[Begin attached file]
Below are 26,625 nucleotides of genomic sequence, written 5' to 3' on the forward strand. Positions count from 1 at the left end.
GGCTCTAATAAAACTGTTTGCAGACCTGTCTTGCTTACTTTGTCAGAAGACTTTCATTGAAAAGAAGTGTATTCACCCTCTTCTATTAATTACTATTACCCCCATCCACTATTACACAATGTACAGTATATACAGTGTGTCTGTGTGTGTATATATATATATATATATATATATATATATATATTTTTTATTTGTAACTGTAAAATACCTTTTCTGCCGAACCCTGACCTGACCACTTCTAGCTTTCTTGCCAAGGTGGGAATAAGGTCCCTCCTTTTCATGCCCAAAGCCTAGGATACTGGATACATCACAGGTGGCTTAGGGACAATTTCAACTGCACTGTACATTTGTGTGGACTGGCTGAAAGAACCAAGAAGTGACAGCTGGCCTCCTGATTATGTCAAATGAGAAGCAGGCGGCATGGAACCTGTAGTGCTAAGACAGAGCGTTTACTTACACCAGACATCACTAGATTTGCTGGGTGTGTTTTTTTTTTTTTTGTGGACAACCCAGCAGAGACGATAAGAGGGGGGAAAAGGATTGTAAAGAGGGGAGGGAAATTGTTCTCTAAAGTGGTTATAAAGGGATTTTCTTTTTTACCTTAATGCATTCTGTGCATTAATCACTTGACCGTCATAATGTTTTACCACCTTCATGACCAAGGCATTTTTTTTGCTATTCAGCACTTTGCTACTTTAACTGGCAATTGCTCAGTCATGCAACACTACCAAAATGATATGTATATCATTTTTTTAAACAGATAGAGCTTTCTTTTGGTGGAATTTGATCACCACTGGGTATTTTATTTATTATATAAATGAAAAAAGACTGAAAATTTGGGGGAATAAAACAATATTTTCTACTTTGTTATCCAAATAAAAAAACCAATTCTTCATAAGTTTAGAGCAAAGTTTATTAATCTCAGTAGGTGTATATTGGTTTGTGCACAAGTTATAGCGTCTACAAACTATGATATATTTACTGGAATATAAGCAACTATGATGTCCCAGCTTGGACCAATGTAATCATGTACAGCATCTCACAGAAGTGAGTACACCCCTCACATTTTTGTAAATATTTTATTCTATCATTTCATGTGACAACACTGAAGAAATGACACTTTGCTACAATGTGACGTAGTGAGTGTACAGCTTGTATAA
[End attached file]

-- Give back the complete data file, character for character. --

Below are 26,625 nucleotides of genomic sequence, written 5' to 3' on the forward strand. Positions count from 1 at the left end.
GGCTCTAATAAAACTGTTTGCAGACCTGTCTTGCTTACTTTGTCAGAAGACTTTCATTGAAAAGAAGTGTATTCACCCTCTTCTATTAATTACTATTACCCCCATCCACTATTACACAATGTACAGTATATACAGTGTGTCTGTGTGTGTATATATATATATATATATATATATATATATATATTTTTTATTTGTAACTGTAAAATACCTTTTCTGCCGAACCCTGACCTGACCACTTCTAGCTTTCTTGCCAAGGTGGGAATAAGGTCCCTCCTTTTCATGCCCAAAGCCTAGGATACTGGATACATCACAGGTGGCTTAGGGACAATTTCAACTGCACTGTACATTTGTGTGGACTGGCTGAAAGAACCAAGAAGTGACAGCTGGCCTCCTGATTATGTCAAATGAGAAGCAGGCGGCATGGAACCTGTAGTGCTAAGACAGAGCGTTTACTTACACCAGACATCACTAGATTTGCTGGGTGTGTTTTTTTTTTTTTTGTGGACAACCCAGCAGAGACGATAAGAGGGGGGAAAAGGATTGTAAAGAGGGGAGGGAAATTGTTCTCTAAAGTGGTTATAAAGGGATTTTCTTTTTTACCTTAATGCATTCTGTGCATTAATCACTTGACCGTCATAATGTTTTACCACCTTCATGACCAAGGCATTTTTTTTGCTATTCAGCACTTTGCTACTTTAACTGGCAATTGCTCAGTCATGCAACACTACCAAAATGATATGTATATCATTTTTTTAAACAGATAGAGCTTTCTTTTGGTGGAATTTGATCACCACTGGGTATTTTATTTATTATATAAATGAAAAAAGACTGAAAATTTGGGGGAATAAAACAATATTTTCTACTTTGTTATCCAAATAAAAAAACCAATTCTTCATAAGTTTAGAGCAAAGTTTATTAATCTCAGTAGGTGTATATTGGTTTGTGCACAAGTTATAGCGTCTACAAACTATGATATATTTACTGGAATATAAGCAACTATGATGTCCCAGCTTGGACCAATGTAATCATGTACAGCATCTCACAGAAGTGAGTACACCCCTCACATTTTTGTAAATATTTTATTCTATCATTTCATGTGACAACACTGAAGAAATGACACTTTGCTACAATGTGACGTAGTGAGTGTACAGCTTGTATAA